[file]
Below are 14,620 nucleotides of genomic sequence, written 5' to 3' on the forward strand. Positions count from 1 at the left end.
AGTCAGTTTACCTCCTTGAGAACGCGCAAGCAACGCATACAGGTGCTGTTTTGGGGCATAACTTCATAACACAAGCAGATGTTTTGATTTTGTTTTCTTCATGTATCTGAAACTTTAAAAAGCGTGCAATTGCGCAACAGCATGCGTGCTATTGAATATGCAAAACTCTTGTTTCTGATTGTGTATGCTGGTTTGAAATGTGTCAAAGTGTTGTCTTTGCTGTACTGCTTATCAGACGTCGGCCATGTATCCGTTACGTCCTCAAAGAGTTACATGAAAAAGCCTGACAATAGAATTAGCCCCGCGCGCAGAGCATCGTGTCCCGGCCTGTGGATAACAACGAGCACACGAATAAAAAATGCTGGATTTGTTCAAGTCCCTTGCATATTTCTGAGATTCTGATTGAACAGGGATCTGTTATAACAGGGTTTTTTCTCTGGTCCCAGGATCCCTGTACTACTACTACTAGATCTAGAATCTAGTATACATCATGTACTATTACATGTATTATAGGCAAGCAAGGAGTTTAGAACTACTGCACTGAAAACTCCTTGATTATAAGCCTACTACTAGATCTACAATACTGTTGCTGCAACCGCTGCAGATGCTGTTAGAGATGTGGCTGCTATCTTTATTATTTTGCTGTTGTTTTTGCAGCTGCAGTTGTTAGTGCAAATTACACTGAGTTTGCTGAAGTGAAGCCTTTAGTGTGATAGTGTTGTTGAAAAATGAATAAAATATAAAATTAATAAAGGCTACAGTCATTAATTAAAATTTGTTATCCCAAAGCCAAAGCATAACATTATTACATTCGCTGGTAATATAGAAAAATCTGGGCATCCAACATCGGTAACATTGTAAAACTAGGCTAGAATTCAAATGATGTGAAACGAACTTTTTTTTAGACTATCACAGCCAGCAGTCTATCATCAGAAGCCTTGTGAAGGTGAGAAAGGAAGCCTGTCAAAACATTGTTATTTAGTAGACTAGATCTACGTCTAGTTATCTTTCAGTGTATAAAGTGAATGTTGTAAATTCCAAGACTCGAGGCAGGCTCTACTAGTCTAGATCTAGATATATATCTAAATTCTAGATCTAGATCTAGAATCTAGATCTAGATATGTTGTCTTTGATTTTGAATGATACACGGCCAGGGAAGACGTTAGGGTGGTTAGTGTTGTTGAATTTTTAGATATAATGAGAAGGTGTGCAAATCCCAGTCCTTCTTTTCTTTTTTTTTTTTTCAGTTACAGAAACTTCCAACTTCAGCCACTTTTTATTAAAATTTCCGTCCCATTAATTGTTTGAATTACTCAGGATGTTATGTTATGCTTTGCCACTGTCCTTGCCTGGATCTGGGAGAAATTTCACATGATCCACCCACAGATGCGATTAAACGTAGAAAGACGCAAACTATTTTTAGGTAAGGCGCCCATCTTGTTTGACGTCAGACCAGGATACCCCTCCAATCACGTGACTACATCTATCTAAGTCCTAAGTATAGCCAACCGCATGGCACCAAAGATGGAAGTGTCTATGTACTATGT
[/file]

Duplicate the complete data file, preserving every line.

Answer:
Below are 14,620 nucleotides of genomic sequence, written 5' to 3' on the forward strand. Positions count from 1 at the left end.
AGTCAGTTTACCTCCTTGAGAACGCGCAAGCAACGCATACAGGTGCTGTTTTGGGGCATAACTTCATAACACAAGCAGATGTTTTGATTTTGTTTTCTTCATGTATCTGAAACTTTAAAAAGCGTGCAATTGCGCAACAGCATGCGTGCTATTGAATATGCAAAACTCTTGTTTCTGATTGTGTATGCTGGTTTGAAATGTGTCAAAGTGTTGTCTTTGCTGTACTGCTTATCAGACGTCGGCCATGTATCCGTTACGTCCTCAAAGAGTTACATGAAAAAGCCTGACAATAGAATTAGCCCCGCGCGCAGAGCATCGTGTCCCGGCCTGTGGATAACAACGAGCACACGAATAAAAAATGCTGGATTTGTTCAAGTCCCTTGCATATTTCTGAGATTCTGATTGAACAGGGATCTGTTATAACAGGGTTTTTTCTCTGGTCCCAGGATCCCTGTACTACTACTACTAGATCTAGAATCTAGTATACATCATGTACTATTACATGTATTATAGGCAAGCAAGGAGTTTAGAACTACTGCACTGAAAACTCCTTGATTATAAGCCTACTACTAGATCTACAATACTGTTGCTGCAACCGCTGCAGATGCTGTTAGAGATGTGGCTGCTATCTTTATTATTTTGCTGTTGTTTTTGCAGCTGCAGTTGTTAGTGCAAATTACACTGAGTTTGCTGAAGTGAAGCCTTTAGTGTGATAGTGTTGTTGAAAAATGAATAAAATATAAAATTAATAAAGGCTACAGTCATTAATTAAAATTTGTTATCCCAAAGCCAAAGCATAACATTATTACATTCGCTGGTAATATAGAAAAATCTGGGCATCCAACATCGGTAACATTGTAAAACTAGGCTAGAATTCAAATGATGTGAAACGAACTTTTTTTTAGACTATCACAGCCAGCAGTCTATCATCAGAAGCCTTGTGAAGGTGAGAAAGGAAGCCTGTCAAAACATTGTTATTTAGTAGACTAGATCTACGTCTAGTTATCTTTCAGTGTATAAAGTGAATGTTGTAAATTCCAAGACTCGAGGCAGGCTCTACTAGTCTAGATCTAGATATATATCTAAATTCTAGATCTAGATCTAGAATCTAGATCTAGATATGTTGTCTTTGATTTTGAATGATACACGGCCAGGGAAGACGTTAGGGTGGTTAGTGTTGTTGAATTTTTAGATATAATGAGAAGGTGTGCAAATCCCAGTCCTTCTTTTCTTTTTTTTTTTTTCAGTTACAGAAACTTCCAACTTCAGCCACTTTTTATTAAAATTTCCGTCCCATTAATTGTTTGAATTACTCAGGATGTTATGTTATGCTTTGCCACTGTCCTTGCCTGGATCTGGGAGAAATTTCACATGATCCACCCACAGATGCGATTAAACGTAGAAAGACGCAAACTATTTTTAGGTAAGGCGCCCATCTTGTTTGACGTCAGACCAGGATACCCCTCCAATCACGTGACTACATCTATCTAAGTCCTAAGTATAGCCAACCGCATGGCACCAAAGATGGAAGTGTCTATGTACTATGT